The Federal Energy Regulatory Commission (FERC) has declined jurisdiction in a dispute between Montana Power Co. and Puget Sound Power & Light Co. over a firm purchased-power contract and the seller's obligation to exert "best efforts" to secure necessary firm contractual rights to transmission service to complete the firm power transaction. The FERC prefers that the matter be heard in the federal district court in Montana, where related litigation is already pending.
Fortnightly Magazine - April 15 1996
The Larger, the Better
In recent years, increased competition and the threat of deregulation have spurred numerous mergers and acquisitions. Fourteen mergers have been completed by investor-owned utilities (IOUs) over the last five years; seven more have been announced. If all of these mergers receive approval, nearly 20 percent of the IOUs that existed in 1990 will no longer exist.
Niagara Mohawk Power Corp. (NiMo) has asked the Federal Energy Regulatory Commission to rule that a New York state law violates the Public Utility Regulatory Policies Act of 1978 (PURPA) by requiring ratepayers, in effect, to reimburse gas-fired QFs (qualifying facilities) for payments made under a state-imposed, 4.25-percent natural gas import tax.
NiMo says that the tax and the reimbursement mandate will add $7.2 million to the electric bills of its customers in 1996 (em a figure that could climb to $13.5 million by 2006.
CMS Generation Co., a unit of CMS Energy Corp., has begun operating the 35-Mw, waste-wood-fueled, independent Genesee Power Station near Flint, MI. CMS Generation will sell the electricity to Consumers Power Co. under a long-term contract. Half the plant is owned by CMS, half by Black & Veatch Development Corp. and Genesee Power Co.
Another unit of CMS Energy, CMS Gas and Electric Marketing, has signed an agreement with Marine Coal Sales Co. of Indianapolis, IN, to market electricity, coal, and natural gas in the east central United States.
New England Electric System (NEES) and the majority leaders of both houses of the Rhode Island Legislature have proposed legislation that would restructure the state's electric utility industry. The legislation provides for full recovery of all stranded costs, and phases in open access for all retail customers by January 2001. Although customer choice would come about relatively quickly, rates would not decline much in the near term because a transition charge shields NEES from most of the restructuring risk.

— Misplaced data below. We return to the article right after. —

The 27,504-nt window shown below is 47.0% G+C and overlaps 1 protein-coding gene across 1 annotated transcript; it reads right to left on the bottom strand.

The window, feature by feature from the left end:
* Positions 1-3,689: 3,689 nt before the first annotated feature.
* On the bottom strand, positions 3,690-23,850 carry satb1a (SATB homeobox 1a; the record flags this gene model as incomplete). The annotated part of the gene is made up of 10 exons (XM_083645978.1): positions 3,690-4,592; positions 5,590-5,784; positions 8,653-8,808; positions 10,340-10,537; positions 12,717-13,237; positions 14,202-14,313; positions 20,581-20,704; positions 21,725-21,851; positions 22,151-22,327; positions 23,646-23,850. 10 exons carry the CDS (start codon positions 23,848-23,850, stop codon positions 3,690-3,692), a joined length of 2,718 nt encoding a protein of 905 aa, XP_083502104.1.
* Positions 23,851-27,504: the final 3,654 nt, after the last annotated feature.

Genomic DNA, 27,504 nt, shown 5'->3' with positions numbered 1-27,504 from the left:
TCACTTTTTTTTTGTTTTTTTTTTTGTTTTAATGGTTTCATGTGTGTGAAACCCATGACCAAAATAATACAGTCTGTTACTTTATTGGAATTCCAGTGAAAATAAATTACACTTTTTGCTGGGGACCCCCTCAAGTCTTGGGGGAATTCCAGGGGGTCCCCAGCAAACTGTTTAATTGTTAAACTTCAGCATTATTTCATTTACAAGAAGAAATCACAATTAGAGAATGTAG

Moody's Investors Service has completed its Western Grid Surveillance Review, a study that assessed the potential impact of the California Public Utilities Commission's (CPUC's) electric restructuring proposal on municipal utilities in that region.
On May 31, 1995, the Federal Energy Regulatory Commission (FERC) issued its Statement of Policy in Docket No. PL94-4-000, Pricing Policy for New and Existing Facilities Constructed by Interstate Natural Gas Pipelines.1 In that decision, the FERC sought to provide upfront rate certainty, thereby giving pipelines and shippers a firm basis for making decisions on large-scale investments.
But is that objective realistic?
The Massachusetts Division of Energy Resources (DOER) has filed its electric restructuring proposal, "Power Choice," as part of the Massachusetts Department of Public Utilities investigation into competition. The proposal will be considered along with restructuring plans submitted by the state's three largest utilities.
Power Choice calls for electric utilities to voluntarily separate into generation and distribution companies. Customers would continue to receive distribution service through their present providers; generation would become competitive.
The California Public Utilities Commission (CPUC) has approved a proposal by Sierra Pacific Power Co. to construct a 345-kilovolt overhead transmission line, but not simply to gain access to low-cost power. Instead, the CPUC appeared to emphasize concern over reliability.
Sierra Pacific, involved in merger plans with The Washington Water Power Co., had cited access to low-cost power from the Bonneville Power Administration as an important reason to build the transmission line.
Wisconsin Power & Light Co. (WP&L) has announced that it will withdraw from its current regional reliability council, Mid-America Interconnected Network, Inc. (MAIN), effective December 31, 1997. According to president and chief executive officer of WPL Holdings Errol B.